Beware of Non-Lawyers Offering Medicaid Planning Advice

In recent years a number of non-lawyers have started businesses offering Medicaid planning services to seniors. While using one of these services may be cheaper than hiring a lawyer, the overall costs may be far greater.

If you use a non-lawyer to do Medicaid planning, the person offering services may not have any legal knowledge or training. Bad advice can lead seniors to purchase products or take actions that won’t help them qualify for Medicaid and may actually make it more difficult. The consequences of taking bad advice can include the denial of benefits, a Medicaid penalty period, or tax liability.

As a result of problems that have arisen from non-lawyers offering Medicaid planning services, a few states (Florida, Ohio, New Jersey, and Tennessee) have issued regulations or guidelines providing that Medicaid planning by non-lawyers will be considered the unauthorized practice of law.

For example, in New Jersey, a non-lawyer may NOT provide legal advice on issues such as:

  • Medicaid eligibility, including provisions of wills and powers of attorney;
  • On the need for guardianships and the authority to transfer assets;
  • On nursing home laws;
  • On transfers of property;
  • On the impact of marriage and divorce; or
  • On estate administration and the elective share.

All of these issues can be important to a Medicaid applicant.

Only lawyers can provide advice on:

  • Strategies to become eligible for Medicaid;
  • Spending down resources;
  • Tax implications;
  • Guardianships;
  • Sale or transfers of assets;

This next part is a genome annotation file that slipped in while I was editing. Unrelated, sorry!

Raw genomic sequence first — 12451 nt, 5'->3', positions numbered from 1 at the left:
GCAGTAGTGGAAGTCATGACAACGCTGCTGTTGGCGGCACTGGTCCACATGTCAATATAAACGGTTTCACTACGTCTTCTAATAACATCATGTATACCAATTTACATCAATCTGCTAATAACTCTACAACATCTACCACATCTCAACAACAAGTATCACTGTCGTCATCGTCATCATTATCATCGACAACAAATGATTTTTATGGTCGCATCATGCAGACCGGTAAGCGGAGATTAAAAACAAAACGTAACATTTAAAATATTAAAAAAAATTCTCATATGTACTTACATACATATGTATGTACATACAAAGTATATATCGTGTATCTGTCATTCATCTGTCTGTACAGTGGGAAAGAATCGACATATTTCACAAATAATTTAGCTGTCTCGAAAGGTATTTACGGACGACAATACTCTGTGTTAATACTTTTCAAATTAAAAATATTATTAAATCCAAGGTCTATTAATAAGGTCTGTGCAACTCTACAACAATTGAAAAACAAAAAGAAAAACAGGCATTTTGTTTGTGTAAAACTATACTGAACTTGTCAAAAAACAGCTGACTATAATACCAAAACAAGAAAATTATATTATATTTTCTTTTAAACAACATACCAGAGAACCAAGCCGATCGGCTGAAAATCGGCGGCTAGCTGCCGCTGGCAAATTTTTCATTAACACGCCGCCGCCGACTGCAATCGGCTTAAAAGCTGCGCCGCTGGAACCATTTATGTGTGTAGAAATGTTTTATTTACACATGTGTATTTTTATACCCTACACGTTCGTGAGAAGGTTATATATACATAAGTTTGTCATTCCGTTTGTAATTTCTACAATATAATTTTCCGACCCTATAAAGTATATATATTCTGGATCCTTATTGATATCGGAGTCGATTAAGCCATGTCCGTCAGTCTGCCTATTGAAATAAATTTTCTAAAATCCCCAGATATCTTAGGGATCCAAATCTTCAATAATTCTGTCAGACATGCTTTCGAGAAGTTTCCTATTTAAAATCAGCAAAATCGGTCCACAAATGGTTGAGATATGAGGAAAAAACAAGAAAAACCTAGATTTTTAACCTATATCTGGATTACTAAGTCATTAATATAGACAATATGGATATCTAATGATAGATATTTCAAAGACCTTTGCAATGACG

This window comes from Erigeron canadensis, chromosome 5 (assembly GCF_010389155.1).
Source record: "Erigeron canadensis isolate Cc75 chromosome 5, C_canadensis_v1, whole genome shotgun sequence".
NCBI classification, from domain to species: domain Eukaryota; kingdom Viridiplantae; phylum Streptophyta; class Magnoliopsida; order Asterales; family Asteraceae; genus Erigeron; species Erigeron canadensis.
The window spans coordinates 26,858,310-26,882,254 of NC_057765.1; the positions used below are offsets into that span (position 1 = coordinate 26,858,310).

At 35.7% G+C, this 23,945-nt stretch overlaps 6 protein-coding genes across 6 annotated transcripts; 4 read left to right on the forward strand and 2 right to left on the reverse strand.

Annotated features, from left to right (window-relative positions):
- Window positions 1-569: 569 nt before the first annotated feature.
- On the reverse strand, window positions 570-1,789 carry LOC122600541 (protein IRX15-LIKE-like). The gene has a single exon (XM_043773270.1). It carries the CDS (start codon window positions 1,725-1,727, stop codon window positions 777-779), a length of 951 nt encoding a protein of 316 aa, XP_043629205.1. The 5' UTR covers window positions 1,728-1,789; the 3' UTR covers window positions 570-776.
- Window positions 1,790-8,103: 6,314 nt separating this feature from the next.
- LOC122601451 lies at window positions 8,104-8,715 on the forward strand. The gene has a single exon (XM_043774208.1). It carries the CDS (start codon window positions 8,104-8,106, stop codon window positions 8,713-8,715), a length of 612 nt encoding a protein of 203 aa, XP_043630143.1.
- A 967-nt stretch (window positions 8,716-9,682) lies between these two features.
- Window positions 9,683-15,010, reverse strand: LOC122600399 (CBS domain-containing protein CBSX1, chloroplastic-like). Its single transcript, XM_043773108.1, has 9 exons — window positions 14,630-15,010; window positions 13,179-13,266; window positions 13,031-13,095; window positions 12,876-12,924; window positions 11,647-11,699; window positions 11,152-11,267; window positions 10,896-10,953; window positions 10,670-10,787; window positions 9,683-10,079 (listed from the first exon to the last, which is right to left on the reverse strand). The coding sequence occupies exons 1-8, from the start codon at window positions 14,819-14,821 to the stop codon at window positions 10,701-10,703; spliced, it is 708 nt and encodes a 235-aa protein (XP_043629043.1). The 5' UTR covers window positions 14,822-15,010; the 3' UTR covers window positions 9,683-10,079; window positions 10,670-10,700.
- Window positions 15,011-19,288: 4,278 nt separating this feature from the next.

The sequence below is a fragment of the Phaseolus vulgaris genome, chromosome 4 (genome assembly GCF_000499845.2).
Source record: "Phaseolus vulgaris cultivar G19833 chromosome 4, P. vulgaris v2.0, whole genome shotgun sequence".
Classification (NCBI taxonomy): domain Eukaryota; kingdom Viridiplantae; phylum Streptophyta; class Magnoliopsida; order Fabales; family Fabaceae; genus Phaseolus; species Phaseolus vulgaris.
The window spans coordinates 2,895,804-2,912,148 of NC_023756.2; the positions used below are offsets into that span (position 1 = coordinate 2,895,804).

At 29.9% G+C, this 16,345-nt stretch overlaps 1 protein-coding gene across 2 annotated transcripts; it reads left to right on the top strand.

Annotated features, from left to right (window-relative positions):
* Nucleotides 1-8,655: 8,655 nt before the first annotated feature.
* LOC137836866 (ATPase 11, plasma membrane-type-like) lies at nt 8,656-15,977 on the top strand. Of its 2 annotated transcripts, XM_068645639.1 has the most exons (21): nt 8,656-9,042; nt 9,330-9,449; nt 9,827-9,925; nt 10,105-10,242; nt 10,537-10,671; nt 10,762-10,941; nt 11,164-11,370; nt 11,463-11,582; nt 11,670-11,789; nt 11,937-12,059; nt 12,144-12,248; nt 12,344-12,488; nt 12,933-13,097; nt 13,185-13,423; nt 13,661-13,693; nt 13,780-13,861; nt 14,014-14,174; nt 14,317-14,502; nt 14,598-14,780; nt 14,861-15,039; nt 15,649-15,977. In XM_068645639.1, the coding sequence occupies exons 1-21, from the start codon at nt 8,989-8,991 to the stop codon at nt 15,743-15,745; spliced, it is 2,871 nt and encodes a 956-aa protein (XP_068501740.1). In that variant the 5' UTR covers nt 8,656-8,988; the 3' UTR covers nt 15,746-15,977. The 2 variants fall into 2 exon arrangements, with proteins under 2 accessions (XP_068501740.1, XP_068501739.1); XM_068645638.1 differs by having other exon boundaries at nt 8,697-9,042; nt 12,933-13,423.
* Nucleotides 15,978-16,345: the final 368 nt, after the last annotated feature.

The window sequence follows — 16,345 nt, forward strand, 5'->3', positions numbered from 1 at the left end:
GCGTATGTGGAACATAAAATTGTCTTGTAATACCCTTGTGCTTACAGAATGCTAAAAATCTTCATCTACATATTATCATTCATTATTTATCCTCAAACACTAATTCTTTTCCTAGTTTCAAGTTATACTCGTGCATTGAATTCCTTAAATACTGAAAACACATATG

• Creation of trusts or service contracts and the like.

Applying for Medicaid is a highly technical and complex process. A lawyer knowledgeable about Medicaid law can help applicants navigate this process. An attorney may be able to help your family find significant financial savings or better care for you or your loved one. This may involve the use of trusts, transfers of assets, purchase of annuities or increased income and resource allowances for the healthy spouse.

Execute a Power of Attorney Before It’s Too Late

A durable power of attorney is an extremely important estate planning tool, even more important than a will in many cases.  This crucial document allows a person you appoint — your “attorney-in-fact” or “agent” — to act in place of you — the “principal” — for financial purposes when and if you ever become incapacitated due to dementia or some other reason.  The agent under the power of attorney can quickly step in and take care of your affairs.

But in order to execute a power of attorney and name an agent to stand in your shoes, you need to have capacity.  Regrettably, many people delay completing this vital estate planning step until it’s too late and they no longer are legally capable of doing it.

What happens then? Without a durable power of attorney, no one can represent you unless a court appoints a conservator or guardian. That court process takes time, costs money, and the judge may not choose the person you would prefer. In addition, under a guardianship or conservatorship, the representative must seek court permission to take planning steps that he or she could have implemented immediately under a durable power of attorney with gifting authority.

This is why it’s so important that you have a durable power of attorney in place before the capacity to execute the document is lost.

If you do not have someone you trust to appoint as your agent, it may be more appropriate to have the probate court looking over the shoulder of the person who is handling your affairs through a guardianship or conservatorship.

Because you need a third party to assess capacity and because you need to be certain that the formal legal requirements are followed, it can be risky to prepare and execute legal documents on your own without representation by an attorney. For assistance executing a durable power of attorney before it’s too late, contact the elder law and estate planning attorneys at Costanzo & Russom Law Group, LLC.